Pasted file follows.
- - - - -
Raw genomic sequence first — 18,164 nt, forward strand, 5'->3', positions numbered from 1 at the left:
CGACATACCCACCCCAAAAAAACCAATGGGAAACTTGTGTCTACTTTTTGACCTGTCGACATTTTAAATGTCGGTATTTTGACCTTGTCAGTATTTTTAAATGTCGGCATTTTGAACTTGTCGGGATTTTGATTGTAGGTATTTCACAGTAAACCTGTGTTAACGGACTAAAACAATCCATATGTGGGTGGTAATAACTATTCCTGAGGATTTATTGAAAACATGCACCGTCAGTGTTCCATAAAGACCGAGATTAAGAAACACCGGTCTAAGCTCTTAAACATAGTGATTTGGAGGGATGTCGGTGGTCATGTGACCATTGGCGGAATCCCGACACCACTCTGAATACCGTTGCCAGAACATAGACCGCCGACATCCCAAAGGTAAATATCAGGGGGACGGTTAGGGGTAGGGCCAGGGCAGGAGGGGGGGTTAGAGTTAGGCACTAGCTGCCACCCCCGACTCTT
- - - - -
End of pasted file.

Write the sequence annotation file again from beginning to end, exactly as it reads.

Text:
Raw genomic sequence first — 18,164 nt, forward strand, 5'->3', positions numbered from 1 at the left:
CGACATACCCACCCCAAAAAAACCAATGGGAAACTTGTGTCTACTTTTTGACCTGTCGACATTTTAAATGTCGGTATTTTGACCTTGTCAGTATTTTTAAATGTCGGCATTTTGAACTTGTCGGGATTTTGATTGTAGGTATTTCACAGTAAACCTGTGTTAACGGACTAAAACAATCCATATGTGGGTGGTAATAACTATTCCTGAGGATTTATTGAAAACATGCACCGTCAGTGTTCCATAAAGACCGAGATTAAGAAACACCGGTCTAAGCTCTTAAACATAGTGATTTGGAGGGATGTCGGTGGTCATGTGACCATTGGCGGAATCCCGACACCACTCTGAATACCGTTGCCAGAACATAGACCGCCGACATCCCAAAGGTAAATATCAGGGGGACGGTTAGGGGTAGGGCCAGGGCAGGAGGGGGGGTTAGAGTTAGGCACTAGCTGCCACCCCCGACTCTT